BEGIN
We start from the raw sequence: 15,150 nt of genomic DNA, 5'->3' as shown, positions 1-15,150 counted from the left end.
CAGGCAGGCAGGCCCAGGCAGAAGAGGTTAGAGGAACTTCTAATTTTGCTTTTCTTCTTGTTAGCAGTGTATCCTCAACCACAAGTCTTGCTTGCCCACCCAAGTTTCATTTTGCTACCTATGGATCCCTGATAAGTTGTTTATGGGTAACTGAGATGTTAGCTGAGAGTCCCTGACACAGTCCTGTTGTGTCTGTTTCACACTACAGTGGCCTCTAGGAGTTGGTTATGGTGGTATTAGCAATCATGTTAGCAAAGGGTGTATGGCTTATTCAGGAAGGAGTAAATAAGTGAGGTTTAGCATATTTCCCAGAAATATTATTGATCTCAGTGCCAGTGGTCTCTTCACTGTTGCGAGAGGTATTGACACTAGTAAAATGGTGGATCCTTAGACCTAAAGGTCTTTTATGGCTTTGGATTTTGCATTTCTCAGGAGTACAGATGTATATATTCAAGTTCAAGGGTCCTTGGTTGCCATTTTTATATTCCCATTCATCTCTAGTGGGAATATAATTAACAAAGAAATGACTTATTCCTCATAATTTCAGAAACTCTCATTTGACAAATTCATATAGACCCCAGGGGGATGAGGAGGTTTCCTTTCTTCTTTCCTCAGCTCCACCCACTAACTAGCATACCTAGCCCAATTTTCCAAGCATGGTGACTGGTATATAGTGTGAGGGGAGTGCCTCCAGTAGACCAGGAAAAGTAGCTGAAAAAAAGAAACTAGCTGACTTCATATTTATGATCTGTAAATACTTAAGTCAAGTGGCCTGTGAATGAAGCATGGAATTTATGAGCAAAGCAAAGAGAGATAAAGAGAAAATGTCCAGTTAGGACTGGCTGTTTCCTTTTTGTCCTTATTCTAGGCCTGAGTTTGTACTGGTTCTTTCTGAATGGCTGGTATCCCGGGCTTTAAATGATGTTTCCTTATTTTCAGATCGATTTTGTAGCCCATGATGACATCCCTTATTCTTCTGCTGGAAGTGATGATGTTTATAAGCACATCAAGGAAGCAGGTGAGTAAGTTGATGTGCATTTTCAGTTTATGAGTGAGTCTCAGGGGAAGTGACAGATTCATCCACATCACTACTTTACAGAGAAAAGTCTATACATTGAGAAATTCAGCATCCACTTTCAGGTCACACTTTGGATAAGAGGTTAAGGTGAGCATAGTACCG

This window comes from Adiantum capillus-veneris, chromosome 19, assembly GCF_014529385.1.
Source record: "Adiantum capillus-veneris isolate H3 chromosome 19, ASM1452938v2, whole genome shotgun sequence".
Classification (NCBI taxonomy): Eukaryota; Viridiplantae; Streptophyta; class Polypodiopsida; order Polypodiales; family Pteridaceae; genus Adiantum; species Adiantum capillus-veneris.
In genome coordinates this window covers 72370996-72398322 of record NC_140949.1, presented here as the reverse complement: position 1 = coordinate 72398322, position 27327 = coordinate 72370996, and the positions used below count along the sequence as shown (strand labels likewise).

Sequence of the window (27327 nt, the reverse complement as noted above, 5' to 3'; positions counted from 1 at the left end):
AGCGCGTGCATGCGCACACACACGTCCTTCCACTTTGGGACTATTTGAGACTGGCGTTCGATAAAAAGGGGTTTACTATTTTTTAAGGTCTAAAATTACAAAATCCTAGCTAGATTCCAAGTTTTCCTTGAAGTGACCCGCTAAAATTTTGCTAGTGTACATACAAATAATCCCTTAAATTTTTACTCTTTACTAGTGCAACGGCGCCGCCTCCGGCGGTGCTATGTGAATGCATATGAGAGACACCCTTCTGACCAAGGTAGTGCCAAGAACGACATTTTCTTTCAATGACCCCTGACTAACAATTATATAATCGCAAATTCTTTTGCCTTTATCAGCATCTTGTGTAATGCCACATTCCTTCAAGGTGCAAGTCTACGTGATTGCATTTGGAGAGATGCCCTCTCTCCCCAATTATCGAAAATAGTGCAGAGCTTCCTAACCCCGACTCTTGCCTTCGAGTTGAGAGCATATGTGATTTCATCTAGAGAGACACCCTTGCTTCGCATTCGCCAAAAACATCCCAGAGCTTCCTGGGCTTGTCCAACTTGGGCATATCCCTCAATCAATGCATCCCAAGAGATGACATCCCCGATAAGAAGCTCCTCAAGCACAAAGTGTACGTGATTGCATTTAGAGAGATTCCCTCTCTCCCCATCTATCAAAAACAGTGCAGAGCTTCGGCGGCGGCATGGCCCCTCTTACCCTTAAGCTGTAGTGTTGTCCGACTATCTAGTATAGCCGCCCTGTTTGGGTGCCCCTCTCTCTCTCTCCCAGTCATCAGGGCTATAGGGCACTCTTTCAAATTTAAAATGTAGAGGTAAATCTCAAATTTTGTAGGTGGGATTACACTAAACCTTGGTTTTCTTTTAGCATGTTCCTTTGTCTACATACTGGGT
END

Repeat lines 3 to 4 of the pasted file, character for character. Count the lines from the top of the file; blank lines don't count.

This window comes from Adiantum capillus-veneris, chromosome 19, assembly GCF_014529385.1.
Source record: "Adiantum capillus-veneris isolate H3 chromosome 19, ASM1452938v2, whole genome shotgun sequence".